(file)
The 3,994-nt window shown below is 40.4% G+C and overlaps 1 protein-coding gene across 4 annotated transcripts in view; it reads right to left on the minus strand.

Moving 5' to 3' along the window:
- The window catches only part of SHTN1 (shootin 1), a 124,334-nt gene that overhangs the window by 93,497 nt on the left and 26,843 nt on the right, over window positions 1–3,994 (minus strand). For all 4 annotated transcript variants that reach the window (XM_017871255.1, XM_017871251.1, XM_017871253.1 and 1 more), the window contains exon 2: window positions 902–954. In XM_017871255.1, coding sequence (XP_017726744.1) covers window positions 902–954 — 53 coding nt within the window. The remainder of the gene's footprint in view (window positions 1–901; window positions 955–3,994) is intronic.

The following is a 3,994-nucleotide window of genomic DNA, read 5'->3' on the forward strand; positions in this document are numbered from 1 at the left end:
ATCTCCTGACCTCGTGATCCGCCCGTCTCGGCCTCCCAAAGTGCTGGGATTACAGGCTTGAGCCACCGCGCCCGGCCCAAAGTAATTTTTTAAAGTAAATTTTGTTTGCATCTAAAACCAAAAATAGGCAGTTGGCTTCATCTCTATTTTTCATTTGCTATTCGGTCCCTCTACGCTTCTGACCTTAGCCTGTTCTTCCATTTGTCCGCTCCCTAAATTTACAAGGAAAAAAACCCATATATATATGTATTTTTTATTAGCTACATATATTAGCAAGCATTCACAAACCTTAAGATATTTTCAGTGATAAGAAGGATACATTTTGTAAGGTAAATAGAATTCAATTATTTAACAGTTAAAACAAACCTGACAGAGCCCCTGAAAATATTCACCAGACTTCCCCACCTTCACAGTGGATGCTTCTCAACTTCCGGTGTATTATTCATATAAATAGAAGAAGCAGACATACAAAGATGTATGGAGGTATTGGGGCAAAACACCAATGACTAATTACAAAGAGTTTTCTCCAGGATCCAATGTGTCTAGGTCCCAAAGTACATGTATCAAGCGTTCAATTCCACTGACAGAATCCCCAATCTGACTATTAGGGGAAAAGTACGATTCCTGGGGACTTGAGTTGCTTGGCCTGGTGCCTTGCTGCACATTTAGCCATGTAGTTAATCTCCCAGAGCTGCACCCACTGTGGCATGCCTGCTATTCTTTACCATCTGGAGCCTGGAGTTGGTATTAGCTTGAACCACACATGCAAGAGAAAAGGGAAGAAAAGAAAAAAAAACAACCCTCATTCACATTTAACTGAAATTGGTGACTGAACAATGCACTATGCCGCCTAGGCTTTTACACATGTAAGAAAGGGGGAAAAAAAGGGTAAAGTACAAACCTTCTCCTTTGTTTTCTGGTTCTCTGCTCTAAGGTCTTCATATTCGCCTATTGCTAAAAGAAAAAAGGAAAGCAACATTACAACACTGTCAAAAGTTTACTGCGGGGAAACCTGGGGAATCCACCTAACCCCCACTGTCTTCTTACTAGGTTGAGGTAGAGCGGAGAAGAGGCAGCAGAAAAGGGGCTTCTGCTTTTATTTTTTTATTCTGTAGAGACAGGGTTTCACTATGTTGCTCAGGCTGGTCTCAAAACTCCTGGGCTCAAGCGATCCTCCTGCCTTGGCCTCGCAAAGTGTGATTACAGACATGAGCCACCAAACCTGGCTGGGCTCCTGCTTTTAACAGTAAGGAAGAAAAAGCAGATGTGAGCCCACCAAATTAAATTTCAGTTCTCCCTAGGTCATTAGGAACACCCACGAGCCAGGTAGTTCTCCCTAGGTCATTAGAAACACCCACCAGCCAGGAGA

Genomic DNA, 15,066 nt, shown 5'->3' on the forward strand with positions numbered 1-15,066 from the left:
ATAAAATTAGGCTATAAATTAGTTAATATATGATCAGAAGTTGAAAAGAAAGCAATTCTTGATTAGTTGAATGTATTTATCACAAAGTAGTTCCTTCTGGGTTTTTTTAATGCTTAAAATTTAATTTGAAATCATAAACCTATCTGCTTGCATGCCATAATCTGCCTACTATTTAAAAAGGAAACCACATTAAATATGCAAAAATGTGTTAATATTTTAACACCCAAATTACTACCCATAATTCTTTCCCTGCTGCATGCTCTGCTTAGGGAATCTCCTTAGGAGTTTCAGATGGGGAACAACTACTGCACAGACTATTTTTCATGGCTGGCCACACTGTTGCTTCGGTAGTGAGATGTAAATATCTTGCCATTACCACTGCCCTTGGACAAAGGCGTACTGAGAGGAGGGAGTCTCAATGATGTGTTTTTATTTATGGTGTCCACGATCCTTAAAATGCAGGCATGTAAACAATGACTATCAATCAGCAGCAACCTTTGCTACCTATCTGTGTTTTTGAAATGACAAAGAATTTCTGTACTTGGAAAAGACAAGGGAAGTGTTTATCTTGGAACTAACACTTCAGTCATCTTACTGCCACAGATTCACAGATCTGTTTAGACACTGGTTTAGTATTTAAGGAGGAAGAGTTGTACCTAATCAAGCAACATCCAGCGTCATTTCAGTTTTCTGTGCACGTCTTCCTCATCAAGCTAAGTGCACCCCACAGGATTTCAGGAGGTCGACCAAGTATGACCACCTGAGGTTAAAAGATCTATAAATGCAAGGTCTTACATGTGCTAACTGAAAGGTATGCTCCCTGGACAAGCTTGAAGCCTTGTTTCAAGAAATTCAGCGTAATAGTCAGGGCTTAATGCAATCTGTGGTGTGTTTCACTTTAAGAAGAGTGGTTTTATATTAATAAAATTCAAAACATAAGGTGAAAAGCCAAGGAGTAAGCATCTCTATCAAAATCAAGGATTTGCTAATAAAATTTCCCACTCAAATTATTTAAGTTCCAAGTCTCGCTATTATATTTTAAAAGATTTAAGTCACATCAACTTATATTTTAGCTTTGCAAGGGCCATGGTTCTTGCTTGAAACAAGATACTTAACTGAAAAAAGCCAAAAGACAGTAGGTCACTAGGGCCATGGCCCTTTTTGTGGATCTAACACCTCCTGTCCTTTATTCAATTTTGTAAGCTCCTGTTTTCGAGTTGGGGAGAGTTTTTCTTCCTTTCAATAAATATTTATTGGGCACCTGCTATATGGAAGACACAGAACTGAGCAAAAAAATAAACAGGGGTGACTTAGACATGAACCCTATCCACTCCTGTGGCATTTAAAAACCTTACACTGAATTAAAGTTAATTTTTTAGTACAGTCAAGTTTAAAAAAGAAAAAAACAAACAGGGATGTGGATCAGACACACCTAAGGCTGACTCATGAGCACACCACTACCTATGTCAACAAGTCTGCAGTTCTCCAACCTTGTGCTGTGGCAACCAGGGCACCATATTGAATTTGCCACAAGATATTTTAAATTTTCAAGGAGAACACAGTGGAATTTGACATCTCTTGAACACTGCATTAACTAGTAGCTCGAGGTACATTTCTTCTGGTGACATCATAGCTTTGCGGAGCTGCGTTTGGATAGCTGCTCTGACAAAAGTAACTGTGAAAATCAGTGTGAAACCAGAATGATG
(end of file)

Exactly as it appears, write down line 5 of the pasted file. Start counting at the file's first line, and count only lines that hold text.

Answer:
ATCTCCTGACCTCGTGATCCGCCCGTCTCGGCCTCCCAAAGTGCTGGGATTACAGGCTTGAGCCACCGCGCCCGGCCCAAAGTAATTTTTTAAAGTAAATTTTGTTTGCATCTAAAACCAAAAATAGGCAGTTGGCTTCATCTCTATTTTTCATTTGCTATTCGGTCCCTCTACGCTTCTGACCTTAGCCTGTTCTTCCATTTGTCCGCTCCCTAAATTTACAAGGAAAAAAACCCATATATATATGTATTTTTTATTAGCTACATATATTAGCAAGCATTCACAAACCTTAAGATATTTTCAGTGATAAGAAGGATACATTTTGTAAGGTAAATAGAATTCAATTATTTAACAGTTAAAACAAACCTGACAGAGCCCCTGAAAATATTCACCAGACTTCCCCACCTTCACAGTGGATGCTTCTCAACTTCCGGTGTATTATTCATATAAATAGAAGAAGCAGACATACAAAGATGTATGGAGGTATTGGGGCAAAACACCAATGACTAATTACAAAGAGTTTTCTCCAGGATCCAATGTGTCTAGGTCCCAAAGTACATGTATCAAGCGTTCAATTCCACTGACAGAATCCCCAATCTGACTATTAGGGGAAAAGTACGATTCCTGGGGACTTGAGTTGCTTGGCCTGGTGCCTTGCTGCACATTTAGCCATGTAGTTAATCTCCCAGAGCTGCACCCACTGTGGCATGCCTGCTATTCTTTACCATCTGGAGCCTGGAGTTGGTATTAGCTTGAACCACACATGCAAGAGAAAAGGGAAGAAAAGAAAAAAAAACAACCCTCATTCACATTTAACTGAAATTGGTGACTGAACAATGCACTATGCCGCCTAGGCTTTTACACATGTAAGAAAGGGGGAAAAAAAGGGTAAAGTACAAACCTTCTCCTTTGTTTTCTGGTTCTCTGCTCTAAGGTCTTCATATTCGCCTATTGCTAAAAGAAAAAAGGAAAGCAACATTACAACACTGTCAAAAGTTTACTGCGGGGAAACCTGGGGAATCCACCTAACCCCCACTGTCTTCTTACTAGGTTGAGGTAGAGCGGAGAAGAGGCAGCAGAAAAGGGGCTTCTGCTTTTATTTTTTTATTCTGTAGAGACAGGGTTTCACTATGTTGCTCAGGCTGGTCTCAAAACTCCTGGGCTCAAGCGATCCTCCTGCCTTGGCCTCGCAAAGTGTGATTACAGACATGAGCCACCAAACCTGGCTGGGCTCCTGCTTTTAACAGTAAGGAAGAAAAAGCAGATGTGAGCCCACCAAATTAAATTTCAGTTCTCCCTAGGTCATTAGGAACACCCACGAGCCAGGTAGTTCTCCCTAGGTCATTAGAAACACCCACCAGCCAGGAGA